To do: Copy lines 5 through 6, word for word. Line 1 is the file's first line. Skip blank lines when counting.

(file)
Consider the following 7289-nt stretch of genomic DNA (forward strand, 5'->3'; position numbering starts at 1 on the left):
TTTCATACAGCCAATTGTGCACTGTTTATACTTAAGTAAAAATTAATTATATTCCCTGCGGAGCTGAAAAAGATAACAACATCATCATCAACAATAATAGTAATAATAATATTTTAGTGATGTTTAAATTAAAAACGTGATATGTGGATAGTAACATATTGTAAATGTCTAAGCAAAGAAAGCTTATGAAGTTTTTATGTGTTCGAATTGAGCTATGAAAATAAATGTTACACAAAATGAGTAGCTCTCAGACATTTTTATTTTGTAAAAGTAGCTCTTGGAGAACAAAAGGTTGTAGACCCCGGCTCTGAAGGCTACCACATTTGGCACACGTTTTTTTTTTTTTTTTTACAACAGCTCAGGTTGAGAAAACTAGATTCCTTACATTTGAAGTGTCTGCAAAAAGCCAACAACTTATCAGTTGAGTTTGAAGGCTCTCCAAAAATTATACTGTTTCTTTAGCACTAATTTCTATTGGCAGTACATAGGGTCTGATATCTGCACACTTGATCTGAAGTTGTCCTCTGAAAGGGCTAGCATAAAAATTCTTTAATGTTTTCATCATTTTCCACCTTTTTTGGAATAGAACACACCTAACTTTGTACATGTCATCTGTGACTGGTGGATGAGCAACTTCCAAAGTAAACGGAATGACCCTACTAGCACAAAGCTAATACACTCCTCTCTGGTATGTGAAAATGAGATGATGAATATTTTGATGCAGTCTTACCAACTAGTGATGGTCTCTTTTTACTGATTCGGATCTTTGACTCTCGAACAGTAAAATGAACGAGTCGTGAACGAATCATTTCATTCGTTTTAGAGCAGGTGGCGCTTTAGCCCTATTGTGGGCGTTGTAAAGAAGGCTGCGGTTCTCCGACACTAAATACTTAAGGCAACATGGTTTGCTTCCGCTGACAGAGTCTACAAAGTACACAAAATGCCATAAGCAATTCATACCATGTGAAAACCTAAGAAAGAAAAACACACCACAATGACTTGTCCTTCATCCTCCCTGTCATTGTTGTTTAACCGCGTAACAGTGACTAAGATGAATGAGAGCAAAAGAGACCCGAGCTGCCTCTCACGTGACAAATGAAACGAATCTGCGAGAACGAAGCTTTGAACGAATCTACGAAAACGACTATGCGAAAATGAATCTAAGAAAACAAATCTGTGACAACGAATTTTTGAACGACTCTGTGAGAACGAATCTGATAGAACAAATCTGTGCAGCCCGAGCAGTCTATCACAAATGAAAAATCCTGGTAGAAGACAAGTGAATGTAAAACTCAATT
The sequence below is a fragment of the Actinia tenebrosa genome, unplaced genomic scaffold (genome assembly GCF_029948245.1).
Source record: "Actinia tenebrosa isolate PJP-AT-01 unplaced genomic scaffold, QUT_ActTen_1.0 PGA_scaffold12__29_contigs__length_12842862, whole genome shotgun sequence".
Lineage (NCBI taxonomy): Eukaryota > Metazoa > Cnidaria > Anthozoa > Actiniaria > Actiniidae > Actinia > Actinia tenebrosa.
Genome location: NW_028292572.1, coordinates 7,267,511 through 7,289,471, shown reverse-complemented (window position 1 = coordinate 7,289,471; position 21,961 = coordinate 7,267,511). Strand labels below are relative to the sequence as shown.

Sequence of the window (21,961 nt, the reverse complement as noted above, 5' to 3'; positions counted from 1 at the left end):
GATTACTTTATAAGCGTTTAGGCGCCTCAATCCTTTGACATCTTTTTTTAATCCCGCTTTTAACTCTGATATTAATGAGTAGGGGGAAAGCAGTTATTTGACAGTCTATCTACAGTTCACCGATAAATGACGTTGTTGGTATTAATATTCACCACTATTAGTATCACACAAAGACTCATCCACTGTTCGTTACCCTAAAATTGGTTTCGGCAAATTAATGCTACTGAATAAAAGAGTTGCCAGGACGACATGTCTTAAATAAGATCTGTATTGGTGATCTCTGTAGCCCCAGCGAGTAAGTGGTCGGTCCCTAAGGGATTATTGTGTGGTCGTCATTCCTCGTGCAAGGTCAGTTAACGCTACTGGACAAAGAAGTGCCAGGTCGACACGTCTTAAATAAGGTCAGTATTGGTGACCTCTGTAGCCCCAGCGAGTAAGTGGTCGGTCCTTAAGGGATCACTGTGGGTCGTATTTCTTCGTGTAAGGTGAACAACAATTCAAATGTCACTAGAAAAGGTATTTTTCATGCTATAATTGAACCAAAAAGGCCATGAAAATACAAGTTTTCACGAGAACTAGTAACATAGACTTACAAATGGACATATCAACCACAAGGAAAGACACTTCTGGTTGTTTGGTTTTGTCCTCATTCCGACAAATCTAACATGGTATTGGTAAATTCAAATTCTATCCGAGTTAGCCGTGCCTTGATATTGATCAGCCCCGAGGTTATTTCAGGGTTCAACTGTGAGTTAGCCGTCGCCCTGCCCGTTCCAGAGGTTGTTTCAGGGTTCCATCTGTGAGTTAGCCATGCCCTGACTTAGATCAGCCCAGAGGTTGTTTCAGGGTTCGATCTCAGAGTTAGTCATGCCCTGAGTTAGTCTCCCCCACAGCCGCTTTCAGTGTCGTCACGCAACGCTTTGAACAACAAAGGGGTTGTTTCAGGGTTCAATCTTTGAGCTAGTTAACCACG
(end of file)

Lineage (NCBI taxonomy): Eukaryota > Metazoa > Cnidaria > Anthozoa > Actiniaria > Actiniidae > Actinia > Actinia tenebrosa.
Genome location: NW_028292572.1, coordinates 7,267,511 through 7,289,471, shown reverse-complemented (window position 1 = coordinate 7,289,471; position 21,961 = coordinate 7,267,511). Strand labels below are relative to the sequence as shown.